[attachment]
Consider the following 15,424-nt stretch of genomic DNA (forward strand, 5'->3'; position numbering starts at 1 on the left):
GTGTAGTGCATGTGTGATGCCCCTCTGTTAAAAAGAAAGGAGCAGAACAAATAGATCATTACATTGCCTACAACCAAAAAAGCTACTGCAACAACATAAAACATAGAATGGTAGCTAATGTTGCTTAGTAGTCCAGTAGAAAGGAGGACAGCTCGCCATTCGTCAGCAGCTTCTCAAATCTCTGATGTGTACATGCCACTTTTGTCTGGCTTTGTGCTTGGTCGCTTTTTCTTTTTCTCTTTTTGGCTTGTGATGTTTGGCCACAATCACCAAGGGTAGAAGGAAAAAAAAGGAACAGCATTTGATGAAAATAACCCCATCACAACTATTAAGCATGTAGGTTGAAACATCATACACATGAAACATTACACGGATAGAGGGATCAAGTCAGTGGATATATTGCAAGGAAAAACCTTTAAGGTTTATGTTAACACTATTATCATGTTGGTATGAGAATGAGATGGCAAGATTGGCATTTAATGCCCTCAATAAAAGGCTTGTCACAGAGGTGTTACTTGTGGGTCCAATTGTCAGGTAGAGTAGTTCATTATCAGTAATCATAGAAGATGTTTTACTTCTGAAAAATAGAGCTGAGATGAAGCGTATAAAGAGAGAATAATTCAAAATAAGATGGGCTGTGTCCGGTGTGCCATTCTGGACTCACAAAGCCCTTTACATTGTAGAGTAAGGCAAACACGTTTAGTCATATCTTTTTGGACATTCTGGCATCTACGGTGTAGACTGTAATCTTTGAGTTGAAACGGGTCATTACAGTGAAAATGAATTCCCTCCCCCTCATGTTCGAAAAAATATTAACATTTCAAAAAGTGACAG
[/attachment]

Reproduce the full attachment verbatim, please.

Consider the following 15,424-nt stretch of genomic DNA (forward strand, 5'->3'; position numbering starts at 1 on the left):
GTGTAGTGCATGTGTGATGCCCCTCTGTTAAAAAGAAAGGAGCAGAACAAATAGATCATTACATTGCCTACAACCAAAAAAGCTACTGCAACAACATAAAACATAGAATGGTAGCTAATGTTGCTTAGTAGTCCAGTAGAAAGGAGGACAGCTCGCCATTCGTCAGCAGCTTCTCAAATCTCTGATGTGTACATGCCACTTTTGTCTGGCTTTGTGCTTGGTCGCTTTTTCTTTTTCTCTTTTTGGCTTGTGATGTTTGGCCACAATCACCAAGGGTAGAAGGAAAAAAAAGGAACAGCATTTGATGAAAATAACCCCATCACAACTATTAAGCATGTAGGTTGAAACATCATACACATGAAACATTACACGGATAGAGGGATCAAGTCAGTGGATATATTGCAAGGAAAAACCTTTAAGGTTTATGTTAACACTATTATCATGTTGGTATGAGAATGAGATGGCAAGATTGGCATTTAATGCCCTCAATAAAAGGCTTGTCACAGAGGTGTTACTTGTGGGTCCAATTGTCAGGTAGAGTAGTTCATTATCAGTAATCATAGAAGATGTTTTACTTCTGAAAAATAGAGCTGAGATGAAGCGTATAAAGAGAGAATAATTCAAAATAAGATGGGCTGTGTCCGGTGTGCCATTCTGGACTCACAAAGCCCTTTACATTGTAGAGTAAGGCAAACACGTTTAGTCATATCTTTTTGGACATTCTGGCATCTACGGTGTAGACTGTAATCTTTGAGTTGAAACGGGTCATTACAGTGAAAATGAATTCCCTCCCCCTCATGTTCGAAAAAATATTAACATTTCAAAAAGTGACAG